How to Find Your First Job Out of College

How to Find Your First Job Out of College
  • Opening Intro -

    You've worked hard for four years.

    You've lost sleep, skipped parties to study, survived on ramen noodles, and maybe even had a mental breakdown along the way …


But now you’ve finished and got that coveted piece of paper. The next logical step is to go out and join the workforce, and now that you have a degree, that should be easy to do, right?

Well, not necessarily. It could take you a while to find a job, let alone in the field of your choosing.

What to Expect With Your First Job Out of College

There are several types of roles available for recent college graduates. They’re not all glamorous, but having a degree gives you an important foothold in applying for many:

  1. Jobs not requiring a degree: These jobs are typically sales, marketing, and administrative. These are just like entry-level jobs and will add valuable office experience to your resume.
  2. Jobs requiring a degree: Many teaching jobs require only a bachelor’s degree, particularly in private schools.
  3. Internships: Internships are temporary and sometimes unpaid but give you an opportunity to prove your value to a company and gain experience.

Salary Expectations

The first thing on your mind when looking for a job is probably salary. According to, the average starting salary of college graduates is somewhere around $50,000/year.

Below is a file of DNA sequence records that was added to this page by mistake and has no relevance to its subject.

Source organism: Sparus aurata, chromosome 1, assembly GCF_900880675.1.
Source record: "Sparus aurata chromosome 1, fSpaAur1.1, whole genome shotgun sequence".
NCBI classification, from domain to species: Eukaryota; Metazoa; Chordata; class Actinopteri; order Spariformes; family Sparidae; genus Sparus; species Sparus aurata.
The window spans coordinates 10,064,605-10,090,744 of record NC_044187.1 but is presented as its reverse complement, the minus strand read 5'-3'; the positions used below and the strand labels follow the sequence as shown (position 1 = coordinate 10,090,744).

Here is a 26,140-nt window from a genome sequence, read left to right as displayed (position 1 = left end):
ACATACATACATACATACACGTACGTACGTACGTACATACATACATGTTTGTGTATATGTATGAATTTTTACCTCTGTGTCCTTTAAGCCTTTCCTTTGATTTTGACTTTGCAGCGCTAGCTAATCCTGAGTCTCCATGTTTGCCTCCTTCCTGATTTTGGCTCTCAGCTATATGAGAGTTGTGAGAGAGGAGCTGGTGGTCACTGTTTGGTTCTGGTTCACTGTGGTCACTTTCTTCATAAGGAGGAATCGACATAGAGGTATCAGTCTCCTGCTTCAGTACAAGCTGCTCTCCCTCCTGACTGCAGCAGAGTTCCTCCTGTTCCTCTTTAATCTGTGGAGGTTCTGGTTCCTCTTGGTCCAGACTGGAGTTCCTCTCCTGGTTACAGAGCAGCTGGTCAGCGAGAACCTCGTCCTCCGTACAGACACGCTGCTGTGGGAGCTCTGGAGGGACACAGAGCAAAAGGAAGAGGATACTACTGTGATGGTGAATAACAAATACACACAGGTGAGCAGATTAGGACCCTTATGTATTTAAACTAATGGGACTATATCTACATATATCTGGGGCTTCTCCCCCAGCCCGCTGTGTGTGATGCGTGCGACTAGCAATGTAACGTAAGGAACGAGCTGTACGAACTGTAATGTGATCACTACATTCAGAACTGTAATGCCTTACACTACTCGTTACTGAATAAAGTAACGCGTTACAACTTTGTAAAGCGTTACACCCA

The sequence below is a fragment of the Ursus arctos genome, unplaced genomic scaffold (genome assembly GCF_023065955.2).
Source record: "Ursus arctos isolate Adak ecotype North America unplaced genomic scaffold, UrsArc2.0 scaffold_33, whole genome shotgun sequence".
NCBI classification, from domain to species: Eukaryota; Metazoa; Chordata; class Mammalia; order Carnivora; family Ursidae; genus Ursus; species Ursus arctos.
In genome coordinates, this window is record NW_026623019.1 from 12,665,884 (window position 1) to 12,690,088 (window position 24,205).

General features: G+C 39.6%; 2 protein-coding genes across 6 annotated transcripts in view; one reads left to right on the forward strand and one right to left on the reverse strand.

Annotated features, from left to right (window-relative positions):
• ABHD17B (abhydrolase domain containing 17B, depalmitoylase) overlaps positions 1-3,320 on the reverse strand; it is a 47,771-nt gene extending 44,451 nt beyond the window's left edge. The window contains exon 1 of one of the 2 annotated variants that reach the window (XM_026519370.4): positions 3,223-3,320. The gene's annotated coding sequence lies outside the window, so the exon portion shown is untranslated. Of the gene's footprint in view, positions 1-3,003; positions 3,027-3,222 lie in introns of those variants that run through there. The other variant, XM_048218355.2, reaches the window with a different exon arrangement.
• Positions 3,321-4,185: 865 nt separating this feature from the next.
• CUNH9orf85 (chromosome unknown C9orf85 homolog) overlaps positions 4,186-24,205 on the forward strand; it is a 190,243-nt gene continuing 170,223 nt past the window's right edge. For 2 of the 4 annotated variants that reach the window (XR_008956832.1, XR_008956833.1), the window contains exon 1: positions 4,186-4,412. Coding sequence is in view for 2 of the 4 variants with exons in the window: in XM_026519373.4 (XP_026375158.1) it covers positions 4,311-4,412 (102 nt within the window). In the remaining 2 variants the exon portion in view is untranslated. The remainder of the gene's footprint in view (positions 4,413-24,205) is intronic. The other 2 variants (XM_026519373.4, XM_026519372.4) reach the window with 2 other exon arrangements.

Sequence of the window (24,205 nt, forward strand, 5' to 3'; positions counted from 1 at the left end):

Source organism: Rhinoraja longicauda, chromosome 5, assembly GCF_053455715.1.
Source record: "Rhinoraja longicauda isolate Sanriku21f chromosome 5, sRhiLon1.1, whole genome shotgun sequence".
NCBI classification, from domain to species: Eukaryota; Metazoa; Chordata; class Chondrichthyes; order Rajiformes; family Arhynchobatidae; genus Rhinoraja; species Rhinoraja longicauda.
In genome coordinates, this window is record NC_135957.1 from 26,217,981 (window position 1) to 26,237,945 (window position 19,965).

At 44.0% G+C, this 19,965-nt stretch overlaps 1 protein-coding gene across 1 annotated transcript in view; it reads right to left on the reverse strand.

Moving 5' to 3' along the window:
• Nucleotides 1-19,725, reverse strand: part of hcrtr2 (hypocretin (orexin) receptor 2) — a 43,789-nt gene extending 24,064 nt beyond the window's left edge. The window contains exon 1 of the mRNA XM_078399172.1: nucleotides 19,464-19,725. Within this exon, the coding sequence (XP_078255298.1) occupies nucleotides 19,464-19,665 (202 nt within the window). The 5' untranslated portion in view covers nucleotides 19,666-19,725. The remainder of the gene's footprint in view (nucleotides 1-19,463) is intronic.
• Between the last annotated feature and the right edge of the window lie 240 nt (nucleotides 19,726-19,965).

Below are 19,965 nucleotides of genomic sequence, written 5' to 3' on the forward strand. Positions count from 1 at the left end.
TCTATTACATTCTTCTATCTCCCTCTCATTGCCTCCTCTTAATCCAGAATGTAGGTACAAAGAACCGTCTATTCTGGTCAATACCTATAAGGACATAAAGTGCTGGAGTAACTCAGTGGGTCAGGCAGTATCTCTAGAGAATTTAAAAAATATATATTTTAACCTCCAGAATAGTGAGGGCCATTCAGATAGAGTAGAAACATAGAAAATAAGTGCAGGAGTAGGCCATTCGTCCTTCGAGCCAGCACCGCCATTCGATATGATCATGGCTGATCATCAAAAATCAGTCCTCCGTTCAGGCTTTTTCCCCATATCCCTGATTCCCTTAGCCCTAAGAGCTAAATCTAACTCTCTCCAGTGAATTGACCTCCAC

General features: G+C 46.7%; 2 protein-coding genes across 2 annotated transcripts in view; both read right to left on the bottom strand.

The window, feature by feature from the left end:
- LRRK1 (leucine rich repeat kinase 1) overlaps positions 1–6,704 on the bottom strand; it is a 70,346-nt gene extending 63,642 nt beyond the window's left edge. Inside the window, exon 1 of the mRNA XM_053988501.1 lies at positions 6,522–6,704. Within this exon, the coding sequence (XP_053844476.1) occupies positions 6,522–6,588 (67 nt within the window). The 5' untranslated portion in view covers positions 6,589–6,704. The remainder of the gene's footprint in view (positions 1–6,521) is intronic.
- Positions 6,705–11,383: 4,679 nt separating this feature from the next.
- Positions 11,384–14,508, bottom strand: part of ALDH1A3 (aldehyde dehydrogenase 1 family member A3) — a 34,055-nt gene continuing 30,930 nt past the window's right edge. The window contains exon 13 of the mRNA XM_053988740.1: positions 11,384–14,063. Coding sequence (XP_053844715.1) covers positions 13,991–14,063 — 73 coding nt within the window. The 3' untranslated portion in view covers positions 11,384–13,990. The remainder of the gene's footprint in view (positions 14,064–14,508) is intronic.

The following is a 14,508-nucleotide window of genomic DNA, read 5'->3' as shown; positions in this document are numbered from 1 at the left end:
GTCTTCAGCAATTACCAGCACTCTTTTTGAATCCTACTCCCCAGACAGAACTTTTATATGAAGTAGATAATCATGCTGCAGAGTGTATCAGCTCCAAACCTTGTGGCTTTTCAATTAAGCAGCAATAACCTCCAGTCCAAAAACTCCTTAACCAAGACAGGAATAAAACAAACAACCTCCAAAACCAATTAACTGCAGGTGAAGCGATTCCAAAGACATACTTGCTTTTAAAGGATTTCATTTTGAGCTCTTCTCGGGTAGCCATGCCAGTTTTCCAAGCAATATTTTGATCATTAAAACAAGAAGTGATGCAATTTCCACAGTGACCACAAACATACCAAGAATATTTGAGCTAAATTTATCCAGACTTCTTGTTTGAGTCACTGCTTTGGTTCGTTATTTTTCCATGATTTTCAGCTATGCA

The highest-paying fields are computer science and engineering (around $69,000/year), and the lowest-paying fields are early childhood education and art/music education (around $40,000/year).

How to Find Your First Post-College Job

Now that you have a better idea of what to expect, let’s get to it. Here’s how to find (and land) and a job after graduation:

  • 1. Decide What Type of Job You Want

    If your degree is in a specific field like music or education, you probably already have a good idea of what you’re looking for in a job. If not, research salary trends in the field you intend to work in, so you can tell when a job offer is good or bad.

    Read blogs and reviews to learn about typical hours and lifestyles of employees in that field. Websites like Indeed and SimplyHired are good places to find job opportunities and read reviews from past and present employees.

  • 2. Create Your Resume

    Having a clean, professional, and concise resume is important. Use a simple format so it can be read and understood at a glance. Since it will be read at a glance, keep it to one page unless the job application requires a more detailed record of your education and work experience (like a CV).

    Highlight your best experiences and qualities, and tailor your resume to fit the job you’re applying for.

  • 3. Write Your Cover Letter

    Write a standard, three-paragraph cover letter describing why you’re interested in this particular job and why you believe you’re the best candidate for it.